The reaction when I tell people that I’ve never watched Queer As Folk is invariably one of shock, followed immediately by: “Oh… you’ll love it.”
Despite never having actually seen Queer As Folk, I still know a lot about the show and its impact – namely that it broke new ground in the 90s in terms of queer representation on British TV (and globally, with the show going on to inspire a US spin-off), that it centres around a group of gay friends in Manchester and that there’s a questionable age-gap romance.
Oh, and there’s rimming in it.
So, as the show celebrated its milestone 21st birthday, it felt like an appropriate time to finally give it a whirl, and watch at least one episode of the show that paved the way for so many other LGBTQ-centric films and TV series that I’ve watched and loved over the years.
So, was every gay man who’s ever told me that I’d “love it” right? Sort of.
The first thing I have to say after diving straight into the first episode of Queer As Folk is that they were not messing around when it came to those sex scenes. In the past, I’ve heard countless references to the show’s graphic content (including that aforementioned rimming scene), but always assumed people were just talking in comparison to today’s standards.
Not the case at all, as it turns out. Were Queer As Folk to debut in 2020, I’m confident it would still have certain viewers clutching their pearls, and I daren’t imagine what the Daily Mail comments section would have to say about the more explicit moments.
And as for the infamous rimming scene, the only other time I ever recall the act being mentioned in a scripted series is that Sex And The City episode where Miranda is disgusted by it, then gets into it, but refuses to do it back to the man she’s seeing.
More recent shows like Netflix smash Sex Education, much-loved US series Looking and the Australian comedy Please Like Me have done their bit in terms of depicting other taboo areas of sex between men on screen, but none have “gone there” when it comes to rimming quite as much as Queer As Folk, which is pretty impressive given it came out more than 20 years ago, and the moment in question happens about 15 minutes in.
Speaking of the show’s history, I have to also say that compared to other British shows of its time, Queer As Folk has aged pretty well.
Even in moments that are so deeply rooted in 1999 – Vince chatting about a former conquest who had “every episode of Juliet Bravo on tape”, references to VHS pornography and, indeed, a gym-fit man apparently being a gay scene anomaly – are actually charming, and feel like they’re just painting a deeper picture of when the show is set, rather than making you cringe with their out-datedness.
And on the subject of nostalgia, the character of teenager Nathan (played brilliantly by a very young Charlie Hunnam) no doubt served as a reminder to so many viewers in 1999 of their first experiences out in an exclusively LGBTQ area - in this case, Manchester’s Canal Street.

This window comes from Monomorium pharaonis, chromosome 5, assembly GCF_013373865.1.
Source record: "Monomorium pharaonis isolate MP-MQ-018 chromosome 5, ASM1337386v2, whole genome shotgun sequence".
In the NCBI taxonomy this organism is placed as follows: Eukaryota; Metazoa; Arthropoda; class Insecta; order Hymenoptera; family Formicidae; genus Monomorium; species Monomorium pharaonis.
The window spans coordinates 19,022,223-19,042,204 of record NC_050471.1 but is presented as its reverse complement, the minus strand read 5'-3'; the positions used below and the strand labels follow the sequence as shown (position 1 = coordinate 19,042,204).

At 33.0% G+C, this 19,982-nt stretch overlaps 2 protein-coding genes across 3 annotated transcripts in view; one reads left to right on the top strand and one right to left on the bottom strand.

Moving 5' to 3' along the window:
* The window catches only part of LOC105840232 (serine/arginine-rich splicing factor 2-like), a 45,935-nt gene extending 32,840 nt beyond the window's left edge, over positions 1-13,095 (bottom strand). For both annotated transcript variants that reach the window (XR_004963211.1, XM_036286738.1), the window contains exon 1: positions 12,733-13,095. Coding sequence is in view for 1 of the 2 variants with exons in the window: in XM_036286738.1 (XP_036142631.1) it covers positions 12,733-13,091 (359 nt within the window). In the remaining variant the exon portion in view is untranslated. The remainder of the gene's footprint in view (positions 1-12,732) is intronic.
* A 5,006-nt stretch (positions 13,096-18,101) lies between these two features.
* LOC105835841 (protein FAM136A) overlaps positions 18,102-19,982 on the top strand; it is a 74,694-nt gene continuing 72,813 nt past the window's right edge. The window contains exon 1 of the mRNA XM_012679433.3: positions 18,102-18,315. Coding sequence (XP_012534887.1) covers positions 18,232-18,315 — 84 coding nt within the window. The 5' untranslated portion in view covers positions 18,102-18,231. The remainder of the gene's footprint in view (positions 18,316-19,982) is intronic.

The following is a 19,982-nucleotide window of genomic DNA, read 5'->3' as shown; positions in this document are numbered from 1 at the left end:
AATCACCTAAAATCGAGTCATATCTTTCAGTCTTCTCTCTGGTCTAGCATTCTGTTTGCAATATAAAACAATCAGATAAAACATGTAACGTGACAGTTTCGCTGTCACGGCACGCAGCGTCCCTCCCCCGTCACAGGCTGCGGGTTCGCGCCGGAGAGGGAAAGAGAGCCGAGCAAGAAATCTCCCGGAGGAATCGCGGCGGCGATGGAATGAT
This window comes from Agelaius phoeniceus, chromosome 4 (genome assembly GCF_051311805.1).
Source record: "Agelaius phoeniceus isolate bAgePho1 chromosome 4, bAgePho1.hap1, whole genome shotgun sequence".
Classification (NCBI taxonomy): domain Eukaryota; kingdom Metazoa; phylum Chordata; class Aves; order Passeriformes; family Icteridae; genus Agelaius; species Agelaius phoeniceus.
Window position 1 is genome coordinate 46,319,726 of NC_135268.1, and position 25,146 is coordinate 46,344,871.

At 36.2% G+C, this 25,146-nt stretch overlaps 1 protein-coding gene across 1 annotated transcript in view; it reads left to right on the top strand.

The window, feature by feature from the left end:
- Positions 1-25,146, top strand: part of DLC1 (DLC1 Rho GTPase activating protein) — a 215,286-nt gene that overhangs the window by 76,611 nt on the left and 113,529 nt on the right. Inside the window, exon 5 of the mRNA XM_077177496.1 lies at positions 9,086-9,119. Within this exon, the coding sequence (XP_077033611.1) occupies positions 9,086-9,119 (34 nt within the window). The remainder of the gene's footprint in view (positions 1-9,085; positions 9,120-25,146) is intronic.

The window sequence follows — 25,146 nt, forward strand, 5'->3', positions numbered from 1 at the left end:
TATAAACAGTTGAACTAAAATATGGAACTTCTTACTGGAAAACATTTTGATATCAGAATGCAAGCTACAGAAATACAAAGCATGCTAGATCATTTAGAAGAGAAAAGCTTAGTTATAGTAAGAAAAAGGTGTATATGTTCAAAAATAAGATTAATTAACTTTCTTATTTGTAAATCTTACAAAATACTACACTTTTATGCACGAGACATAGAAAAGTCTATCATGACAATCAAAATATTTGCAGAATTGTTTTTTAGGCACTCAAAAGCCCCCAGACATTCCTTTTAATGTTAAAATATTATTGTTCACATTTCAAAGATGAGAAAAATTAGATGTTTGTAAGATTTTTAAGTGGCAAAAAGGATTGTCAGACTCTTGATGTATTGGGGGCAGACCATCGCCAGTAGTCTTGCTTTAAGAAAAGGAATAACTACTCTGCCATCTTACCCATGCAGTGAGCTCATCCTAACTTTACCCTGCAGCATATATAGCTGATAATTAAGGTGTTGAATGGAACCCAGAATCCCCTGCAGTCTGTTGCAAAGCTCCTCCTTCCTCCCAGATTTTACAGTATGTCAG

Like the character, I was 15 the first time I went out on Newcastle’s gay scene, and seeing Nathan’s combination of feeling nervous and intimidated mixed with relief is something that was very familiar to me.
There’s a lot of conversation about how the LGBTQ scene has changed since the time of Queer As Folk – largely put down to the invention of social media, the prevalence of dating and hook-up apps and the need for greater representations of all queer identities – but the naivety of Nathan (“what do you like?” “I like watching telly”), is something I imagine will be relatable to anyone who has ever had to step out of their comfort zone as a young person to find their own tribe.
But there is, of course, one element of the show which I’m not sure holds up in 2020, and that’s the fact – as mentioned already – Nathan is only 15 years old. Whereas Stuart, who takes him home on his first night out on the gay scene is… well, he’s not 15, is he? In fact, he’s a new father, and his friends’ reaction to the news he’s just had sex with a teenager is “you both had a child on the same night”.
Stuart is also completely nonplussed to discover his new pal is actually not just underage but hasn’t even started his GCSEs yet. Neither are his friends, apparently, with Vincent even driving Nathan into school the following morning.
I’ll admit that I only watched the first episode, but from the preview of what was to come, it looked like there was a lot more to come from Stuart and Nathan’s “romance”, and for that reason alone, I’m honestly not sure quite how comfortable I’d be pursuing the show any further.
Queer As Folk obviously broke new ground in terms of queer representation on screen and telling stories of LGBTQ people, and for those who enjoyed it first time around, when there were so few shows like it, it must hold fond and important memories.
Similarly, I’m aware that Nathan’s experience as a teenager is one that a lot of people will relate to, and his is a story worth telling.
But I must admit, the impression I get of what’s to come in the rest of the series is not that Stuart is going to be held accountable for his inappropriate (and illegal) actions any time soon (seriously, not a single one of his friends had anything to say about how etnically – and indeed legally – dubious his actions had been).
And so I must admit, I’m happy that in 2020, there are a greater variety of queer stories out there besides ones that centre around a love story that makes me so uneasy.
This article has been amended to correct a typo.